Understanding Florida’s New Tort Reform Law, HB 837
A tort claim is a type of lawsuit in which the plaintiff suffered financial losses because of the defendant’s wrongdoing or negligence. Therefore, tort laws apply to personal injury lawsuits. Gov. DeSantis recently signed into law HB 837, a tort reform law which changes some of the rules that govern personal injury lawsuits. The ostensible purpose of the law is to remedy the previous situation, where businesses and property owners were so vulnerable to being sued that their liability insurance was prohibitively expensive. Because most of the provisions of the new law are restrictions applied to plaintiffs, it is especially important for plaintiffs today to act quickly and strategically in reference to their claims. A Jacksonville personal injury lawyer can help you pursue your personal injury claim successfully in the current legal climate.
What Is Modified Comparative Negligence?
Comparative negligence means that, if both the plaintiff and the defendant are partially at fault for the plaintiff’s losses, the plaintiff can recover damages proportional to the defendant’s share of fault for the accident. For example, if you get injured in a car accident that is 20 percent your fault, you can sue the other driver and recover damages equal to 80 percent of your accident-related losses. Until HB 837 went into effect, Florida was a pure comparative negligence state, which meant that, if you were 90 percent at fault for the accident, you could still sue the other driver for the other 10 percent. Under the new law, Florida is a modified comparative negligence state, which means that you can only sue if the accident was less than 50 percent your fault.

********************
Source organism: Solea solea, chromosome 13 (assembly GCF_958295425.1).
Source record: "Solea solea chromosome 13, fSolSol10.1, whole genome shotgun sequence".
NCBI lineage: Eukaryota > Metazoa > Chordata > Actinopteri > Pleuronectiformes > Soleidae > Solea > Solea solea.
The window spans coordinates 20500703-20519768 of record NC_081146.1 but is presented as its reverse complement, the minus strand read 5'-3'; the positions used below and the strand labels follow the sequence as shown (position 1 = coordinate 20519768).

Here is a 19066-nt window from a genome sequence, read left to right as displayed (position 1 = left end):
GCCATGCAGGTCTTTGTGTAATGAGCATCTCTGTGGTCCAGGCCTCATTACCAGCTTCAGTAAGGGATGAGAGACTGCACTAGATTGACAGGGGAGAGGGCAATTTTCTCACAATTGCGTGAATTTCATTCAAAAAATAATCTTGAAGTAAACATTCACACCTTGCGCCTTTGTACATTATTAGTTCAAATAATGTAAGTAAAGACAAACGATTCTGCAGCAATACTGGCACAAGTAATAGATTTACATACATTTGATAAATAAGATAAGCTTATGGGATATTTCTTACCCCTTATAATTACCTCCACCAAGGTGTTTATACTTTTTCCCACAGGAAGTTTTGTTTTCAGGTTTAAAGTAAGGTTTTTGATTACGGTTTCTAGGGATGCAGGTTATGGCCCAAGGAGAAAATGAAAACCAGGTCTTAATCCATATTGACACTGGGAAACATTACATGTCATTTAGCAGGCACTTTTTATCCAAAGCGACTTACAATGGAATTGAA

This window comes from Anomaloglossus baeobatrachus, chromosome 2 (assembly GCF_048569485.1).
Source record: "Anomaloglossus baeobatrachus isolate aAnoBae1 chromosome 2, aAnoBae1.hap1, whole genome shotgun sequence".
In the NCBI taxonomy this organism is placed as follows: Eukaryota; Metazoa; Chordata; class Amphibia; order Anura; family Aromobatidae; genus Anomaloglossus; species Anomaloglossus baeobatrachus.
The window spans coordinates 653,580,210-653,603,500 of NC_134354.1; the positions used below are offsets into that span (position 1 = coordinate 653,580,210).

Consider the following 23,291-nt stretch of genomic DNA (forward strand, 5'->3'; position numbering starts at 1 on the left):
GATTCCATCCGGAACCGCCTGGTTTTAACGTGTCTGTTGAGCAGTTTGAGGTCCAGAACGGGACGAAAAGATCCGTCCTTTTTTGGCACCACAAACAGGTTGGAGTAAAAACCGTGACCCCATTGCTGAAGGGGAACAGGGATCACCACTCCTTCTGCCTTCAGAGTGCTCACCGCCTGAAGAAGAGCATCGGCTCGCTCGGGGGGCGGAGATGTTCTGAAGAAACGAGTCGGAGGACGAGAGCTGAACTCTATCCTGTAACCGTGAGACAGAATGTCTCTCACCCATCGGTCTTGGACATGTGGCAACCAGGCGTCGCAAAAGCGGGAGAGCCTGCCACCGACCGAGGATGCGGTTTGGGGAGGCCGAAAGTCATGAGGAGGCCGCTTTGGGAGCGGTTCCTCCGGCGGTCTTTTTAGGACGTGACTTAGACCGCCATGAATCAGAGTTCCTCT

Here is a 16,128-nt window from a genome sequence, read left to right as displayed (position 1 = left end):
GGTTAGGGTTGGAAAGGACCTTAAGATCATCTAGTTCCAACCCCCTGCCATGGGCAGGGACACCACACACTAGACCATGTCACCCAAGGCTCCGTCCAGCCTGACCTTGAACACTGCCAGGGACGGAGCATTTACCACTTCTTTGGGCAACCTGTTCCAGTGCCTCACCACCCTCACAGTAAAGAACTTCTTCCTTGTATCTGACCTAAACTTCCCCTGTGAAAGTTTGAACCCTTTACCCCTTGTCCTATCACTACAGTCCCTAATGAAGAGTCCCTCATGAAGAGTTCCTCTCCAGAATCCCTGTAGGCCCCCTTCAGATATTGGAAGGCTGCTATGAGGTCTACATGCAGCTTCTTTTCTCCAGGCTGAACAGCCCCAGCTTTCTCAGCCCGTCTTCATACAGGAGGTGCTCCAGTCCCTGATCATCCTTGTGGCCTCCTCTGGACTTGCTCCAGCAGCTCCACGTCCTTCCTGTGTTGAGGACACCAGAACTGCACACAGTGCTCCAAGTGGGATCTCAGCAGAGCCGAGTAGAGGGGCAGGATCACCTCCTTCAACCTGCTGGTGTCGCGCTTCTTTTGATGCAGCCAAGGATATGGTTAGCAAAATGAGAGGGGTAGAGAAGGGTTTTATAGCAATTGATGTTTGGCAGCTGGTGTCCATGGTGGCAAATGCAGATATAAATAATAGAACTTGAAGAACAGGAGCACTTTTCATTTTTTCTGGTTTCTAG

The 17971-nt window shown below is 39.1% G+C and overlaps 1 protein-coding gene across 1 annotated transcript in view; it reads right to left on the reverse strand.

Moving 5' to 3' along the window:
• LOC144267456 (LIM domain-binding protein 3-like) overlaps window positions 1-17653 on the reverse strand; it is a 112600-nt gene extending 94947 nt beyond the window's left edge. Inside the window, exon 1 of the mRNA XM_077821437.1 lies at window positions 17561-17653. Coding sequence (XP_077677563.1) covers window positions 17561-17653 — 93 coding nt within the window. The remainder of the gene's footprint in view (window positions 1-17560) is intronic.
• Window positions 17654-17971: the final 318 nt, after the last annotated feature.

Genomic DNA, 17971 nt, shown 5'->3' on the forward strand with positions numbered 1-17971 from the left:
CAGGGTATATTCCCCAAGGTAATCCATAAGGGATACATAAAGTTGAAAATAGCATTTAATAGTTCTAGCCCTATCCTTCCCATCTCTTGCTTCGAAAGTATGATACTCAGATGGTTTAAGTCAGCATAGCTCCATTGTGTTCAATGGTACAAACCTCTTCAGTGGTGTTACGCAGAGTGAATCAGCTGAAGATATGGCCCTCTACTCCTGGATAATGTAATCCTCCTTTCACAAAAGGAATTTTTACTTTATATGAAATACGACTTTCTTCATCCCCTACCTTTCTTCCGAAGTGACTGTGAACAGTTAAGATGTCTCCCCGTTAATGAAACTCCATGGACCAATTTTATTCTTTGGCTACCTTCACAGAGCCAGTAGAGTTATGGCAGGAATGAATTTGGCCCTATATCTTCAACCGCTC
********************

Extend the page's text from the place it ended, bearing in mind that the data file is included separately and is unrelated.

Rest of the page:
A Shorter Statute of Limitations for Most Personal Injury Cases
Pursuant to HB 837, the statute of limitations for personal injury lawsuits is two years, counting from the date of the accident. Certain types of lawsuits will continue to have a longer statute of limitations; for example, the statute of limitations for product liability remains four years from the date of the accidental injury or diagnosis of illness resulting from the defective product.
Attorneys’ Fees Under the New Law
HB 837 makes it more difficult for plaintiffs and their attorneys to engage in contingency agreements, wherein the plaintiff pays the attorney a percentage of the settlement or judgment when the case concludes. The new law requires courts to award damages according to the lodestar method. This means that the court will determine a reasonable number of hours that the attorney should have spent on the case and multiply it by what the court determines is a reasonable hourly rate. If the plaintiff requests a different amount, the burden of proof is on the plaintiff to justify this other amount to the court.
Contact Douglas & Douglas About Personal Injury Cases
A North Florida personal injury lawyer can help you collect damages for your accident-related injuries no matter how the laws surrounding personal injury lawsuits change. Contact Douglas & Douglas in Jacksonville, Florida for a free consultation.